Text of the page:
[Response] @Rubenerd Show 275


On the most recent episode of the Rubénerd Show (Episode 275) I was given an honourable mention, for a number of reasons, but one was in regards to population density and the difference between Sydney, Singapore and Hong Kong.

During the show (when else?), Ruben stated:

[Hornsby, a suburb of Outer Sydney]'s quite different from anywhere I've ever lived before. [...] My sister and I grew up in Singapore. Which is probably.. I guess Singapore was sort of, to put that into perspective, I'm not sure if it was the highest, but in terms of a country it's the highest density in the world. Which is kind of a cop-out because the country is the size of a peanut to begin with! And then they have a big city on it.

And I think [...] it's not the densest city by a long shot. I think actually Hong Kong is. [...] But yeah, it's pretty packed.

My partner and I went [to Singapore] in December/January again. So she'd never been outside Australia until recently she went to Hong Kong - so that would have been quite the eye-opener! And we went to Singapore after that. And I don't know - it's dense and there's obviously a lot of people and it can be kind of overwhelming if you've never been exposed to things like that.

Interestingly, overwhelming the experience was not! I don’t particularly understand why this might be the case, but the streets of Hong Kong felt no different than a packed crowd out to watch fireworks on New Years’ Eve in Sydney, or a packed George Street in Town Hall as we joined the fray to watch a yearly Chinese New Year Twilight Parade around February.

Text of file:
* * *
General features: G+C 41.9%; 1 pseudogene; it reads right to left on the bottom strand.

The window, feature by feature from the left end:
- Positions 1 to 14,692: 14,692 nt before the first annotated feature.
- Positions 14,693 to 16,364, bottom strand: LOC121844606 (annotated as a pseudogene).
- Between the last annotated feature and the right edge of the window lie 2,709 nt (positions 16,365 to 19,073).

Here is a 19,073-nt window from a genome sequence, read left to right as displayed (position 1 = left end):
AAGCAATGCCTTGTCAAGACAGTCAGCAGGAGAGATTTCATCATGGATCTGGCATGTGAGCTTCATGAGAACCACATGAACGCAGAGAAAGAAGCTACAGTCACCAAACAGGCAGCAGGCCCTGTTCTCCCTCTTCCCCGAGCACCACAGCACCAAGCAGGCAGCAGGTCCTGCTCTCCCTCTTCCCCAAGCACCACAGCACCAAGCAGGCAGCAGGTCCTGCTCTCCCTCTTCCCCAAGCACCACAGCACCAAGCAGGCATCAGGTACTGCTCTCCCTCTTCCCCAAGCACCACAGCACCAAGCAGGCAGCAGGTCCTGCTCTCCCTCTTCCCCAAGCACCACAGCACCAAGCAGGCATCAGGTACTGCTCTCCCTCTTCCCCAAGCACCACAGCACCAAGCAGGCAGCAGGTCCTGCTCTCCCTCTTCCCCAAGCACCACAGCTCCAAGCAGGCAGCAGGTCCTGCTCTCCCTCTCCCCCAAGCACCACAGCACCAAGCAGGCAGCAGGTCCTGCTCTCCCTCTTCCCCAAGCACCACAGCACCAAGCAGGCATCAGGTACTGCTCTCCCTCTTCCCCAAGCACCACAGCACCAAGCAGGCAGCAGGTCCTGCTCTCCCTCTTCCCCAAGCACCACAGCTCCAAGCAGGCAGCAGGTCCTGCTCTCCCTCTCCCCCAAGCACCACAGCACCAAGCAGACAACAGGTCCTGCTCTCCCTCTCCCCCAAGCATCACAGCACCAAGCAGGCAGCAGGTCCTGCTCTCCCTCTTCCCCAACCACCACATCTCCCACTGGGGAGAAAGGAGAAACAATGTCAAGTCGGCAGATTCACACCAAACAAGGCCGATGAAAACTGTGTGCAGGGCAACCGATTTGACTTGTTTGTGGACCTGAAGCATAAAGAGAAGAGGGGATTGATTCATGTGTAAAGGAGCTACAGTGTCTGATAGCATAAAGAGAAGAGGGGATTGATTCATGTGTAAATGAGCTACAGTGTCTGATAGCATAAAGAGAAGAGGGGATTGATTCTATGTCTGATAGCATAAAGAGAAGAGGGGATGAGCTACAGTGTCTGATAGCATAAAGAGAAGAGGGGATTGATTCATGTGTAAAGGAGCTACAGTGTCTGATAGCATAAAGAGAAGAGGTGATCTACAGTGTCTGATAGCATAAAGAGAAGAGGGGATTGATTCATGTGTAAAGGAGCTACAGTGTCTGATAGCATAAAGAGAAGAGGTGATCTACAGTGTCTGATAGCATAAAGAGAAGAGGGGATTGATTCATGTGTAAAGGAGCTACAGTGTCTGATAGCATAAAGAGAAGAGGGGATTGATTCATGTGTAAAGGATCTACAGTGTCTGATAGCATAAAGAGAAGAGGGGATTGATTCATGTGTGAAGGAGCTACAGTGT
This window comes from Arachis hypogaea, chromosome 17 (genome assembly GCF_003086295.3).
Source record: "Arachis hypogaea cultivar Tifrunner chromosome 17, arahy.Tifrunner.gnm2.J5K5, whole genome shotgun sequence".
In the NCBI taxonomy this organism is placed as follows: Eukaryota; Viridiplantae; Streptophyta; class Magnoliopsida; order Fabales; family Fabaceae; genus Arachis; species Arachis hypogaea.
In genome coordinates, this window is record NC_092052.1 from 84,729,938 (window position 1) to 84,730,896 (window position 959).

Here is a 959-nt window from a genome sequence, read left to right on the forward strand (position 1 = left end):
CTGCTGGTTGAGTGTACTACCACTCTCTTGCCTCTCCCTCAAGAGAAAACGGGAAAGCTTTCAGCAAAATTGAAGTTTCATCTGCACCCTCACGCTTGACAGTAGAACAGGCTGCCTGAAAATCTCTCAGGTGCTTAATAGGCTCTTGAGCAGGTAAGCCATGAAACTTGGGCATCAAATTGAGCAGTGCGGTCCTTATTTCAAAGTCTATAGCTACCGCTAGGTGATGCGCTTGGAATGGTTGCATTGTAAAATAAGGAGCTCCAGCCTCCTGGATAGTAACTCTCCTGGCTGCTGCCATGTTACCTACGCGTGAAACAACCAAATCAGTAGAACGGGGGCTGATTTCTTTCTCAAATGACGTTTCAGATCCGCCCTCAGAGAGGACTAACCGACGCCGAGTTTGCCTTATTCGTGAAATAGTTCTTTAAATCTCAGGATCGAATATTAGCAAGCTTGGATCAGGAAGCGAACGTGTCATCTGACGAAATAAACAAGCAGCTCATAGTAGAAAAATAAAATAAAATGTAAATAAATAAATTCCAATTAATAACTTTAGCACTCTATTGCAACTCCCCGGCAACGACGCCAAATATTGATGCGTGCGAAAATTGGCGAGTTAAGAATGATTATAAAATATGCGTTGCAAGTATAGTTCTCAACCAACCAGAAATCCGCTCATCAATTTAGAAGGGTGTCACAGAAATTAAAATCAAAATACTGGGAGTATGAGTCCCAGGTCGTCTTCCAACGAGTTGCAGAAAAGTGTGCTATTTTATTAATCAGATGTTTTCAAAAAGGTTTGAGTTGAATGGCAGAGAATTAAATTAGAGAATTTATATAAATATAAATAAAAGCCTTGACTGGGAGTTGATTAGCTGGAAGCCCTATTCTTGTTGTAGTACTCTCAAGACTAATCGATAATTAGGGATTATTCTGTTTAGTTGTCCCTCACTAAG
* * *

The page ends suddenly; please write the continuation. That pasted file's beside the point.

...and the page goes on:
In many ways, I felt more home in Hong Kong because for once everyone was almost the same height as me which meant standing on a single step made it pretty easy to get a birds’ eye view over a crowd. For the first time it felt like I was in a crowd of people like my own… and for the first time I began to seriously consider why my parents had decided to leave Hong Kong when I could have grown up learning more of my language and culture and becoming more like a true person from Hong Kong.

But that aside, not to go all Fact Check, but I was curious about Ruben’s claims of population density and thus decided to consult with my good buddy Wikipedia. It turns out that neither Hong Kong nor Singapore are the densest country in the world, although these figures are somewhat old. In fact, this goes to…. drumroll please: MACAU!

This is pretty surprising to me, as when I went to Macau I’d felt that there had been plenty of open space, particularly in comparison to Hong Kong’s endless concrete playground. But I guess this is where it can be misleading as we don’t realise that what is happening is the majority of the population is clustered into a tiny area because of all the open area around it. So that’s another reason why Macau can simply rely on its road network of cars and buses other than the size of it island itself (30.3 km²) is a breadcrumb to Singapore’s peanut (714.3 km²). Wording used pretty liberally here, I know.

In terms of city district density, Macau also takes the cake although it has tough competition. It lags far behind the Philippines, India and other countries in terms of actual city density though. If you thought the crush was bad, apparently think again!